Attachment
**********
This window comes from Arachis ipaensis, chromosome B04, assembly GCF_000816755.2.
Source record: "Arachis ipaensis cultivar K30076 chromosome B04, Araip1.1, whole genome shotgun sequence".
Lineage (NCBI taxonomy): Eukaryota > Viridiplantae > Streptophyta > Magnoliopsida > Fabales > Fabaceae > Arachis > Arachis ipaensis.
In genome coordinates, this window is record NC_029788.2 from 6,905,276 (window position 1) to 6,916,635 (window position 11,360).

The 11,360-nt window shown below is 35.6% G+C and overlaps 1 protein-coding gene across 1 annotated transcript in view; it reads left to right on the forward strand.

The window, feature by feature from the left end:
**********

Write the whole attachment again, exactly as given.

This window comes from Arachis ipaensis, chromosome B04, assembly GCF_000816755.2.
Source record: "Arachis ipaensis cultivar K30076 chromosome B04, Araip1.1, whole genome shotgun sequence".
Lineage (NCBI taxonomy): Eukaryota > Viridiplantae > Streptophyta > Magnoliopsida > Fabales > Fabaceae > Arachis > Arachis ipaensis.
In genome coordinates, this window is record NC_029788.2 from 6,905,276 (window position 1) to 6,916,635 (window position 11,360).

The 11,360-nt window shown below is 35.6% G+C and overlaps 1 protein-coding gene across 1 annotated transcript in view; it reads left to right on the forward strand.

The window, feature by feature from the left end: